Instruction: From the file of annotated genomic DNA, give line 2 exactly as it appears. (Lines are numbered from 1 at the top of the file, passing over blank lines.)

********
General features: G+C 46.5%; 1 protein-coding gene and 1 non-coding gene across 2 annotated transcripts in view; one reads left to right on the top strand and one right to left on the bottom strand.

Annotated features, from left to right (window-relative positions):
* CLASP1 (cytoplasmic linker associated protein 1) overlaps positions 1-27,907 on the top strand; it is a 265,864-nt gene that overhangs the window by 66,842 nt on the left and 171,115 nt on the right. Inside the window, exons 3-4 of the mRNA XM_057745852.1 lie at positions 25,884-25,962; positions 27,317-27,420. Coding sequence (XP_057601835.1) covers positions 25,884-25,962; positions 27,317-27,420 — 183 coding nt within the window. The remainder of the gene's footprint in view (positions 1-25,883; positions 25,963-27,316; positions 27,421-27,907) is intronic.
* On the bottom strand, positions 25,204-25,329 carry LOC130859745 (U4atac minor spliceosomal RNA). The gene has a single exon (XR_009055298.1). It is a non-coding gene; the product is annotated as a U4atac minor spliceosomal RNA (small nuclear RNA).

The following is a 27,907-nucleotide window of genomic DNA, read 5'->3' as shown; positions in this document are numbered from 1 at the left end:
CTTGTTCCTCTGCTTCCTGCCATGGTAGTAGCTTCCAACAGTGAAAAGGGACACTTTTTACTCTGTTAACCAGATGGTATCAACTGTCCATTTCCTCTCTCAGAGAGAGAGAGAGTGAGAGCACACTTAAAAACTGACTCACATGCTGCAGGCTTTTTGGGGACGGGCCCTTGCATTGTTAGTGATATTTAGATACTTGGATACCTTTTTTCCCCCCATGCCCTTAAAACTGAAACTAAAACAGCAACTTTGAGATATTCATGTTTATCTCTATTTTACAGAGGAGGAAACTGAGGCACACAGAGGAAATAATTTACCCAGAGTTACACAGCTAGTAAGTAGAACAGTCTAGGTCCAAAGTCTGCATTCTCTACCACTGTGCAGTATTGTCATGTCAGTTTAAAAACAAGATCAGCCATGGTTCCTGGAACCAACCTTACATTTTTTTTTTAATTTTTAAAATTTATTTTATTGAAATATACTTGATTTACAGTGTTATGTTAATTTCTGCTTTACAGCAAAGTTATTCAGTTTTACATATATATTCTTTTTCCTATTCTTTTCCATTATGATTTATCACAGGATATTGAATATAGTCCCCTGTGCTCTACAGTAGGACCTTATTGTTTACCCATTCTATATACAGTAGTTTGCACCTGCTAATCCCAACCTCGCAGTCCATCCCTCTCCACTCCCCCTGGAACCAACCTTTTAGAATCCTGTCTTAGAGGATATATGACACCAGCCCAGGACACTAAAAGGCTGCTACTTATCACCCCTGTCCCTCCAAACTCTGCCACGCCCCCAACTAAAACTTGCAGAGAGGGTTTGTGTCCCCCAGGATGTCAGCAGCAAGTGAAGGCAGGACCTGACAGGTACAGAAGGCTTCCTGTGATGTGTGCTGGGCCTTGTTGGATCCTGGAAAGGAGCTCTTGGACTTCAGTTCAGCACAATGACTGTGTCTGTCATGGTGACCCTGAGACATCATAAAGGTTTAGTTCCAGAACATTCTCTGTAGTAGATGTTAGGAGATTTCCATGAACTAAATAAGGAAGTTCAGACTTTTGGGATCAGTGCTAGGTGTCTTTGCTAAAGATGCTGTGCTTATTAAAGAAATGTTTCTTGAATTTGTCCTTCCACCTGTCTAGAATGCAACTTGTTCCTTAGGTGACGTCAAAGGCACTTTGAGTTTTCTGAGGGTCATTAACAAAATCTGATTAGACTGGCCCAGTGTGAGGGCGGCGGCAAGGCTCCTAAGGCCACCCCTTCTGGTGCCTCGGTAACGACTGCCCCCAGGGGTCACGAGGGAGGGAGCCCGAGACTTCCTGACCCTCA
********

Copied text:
Annotated features, from left to right (window-relative positions):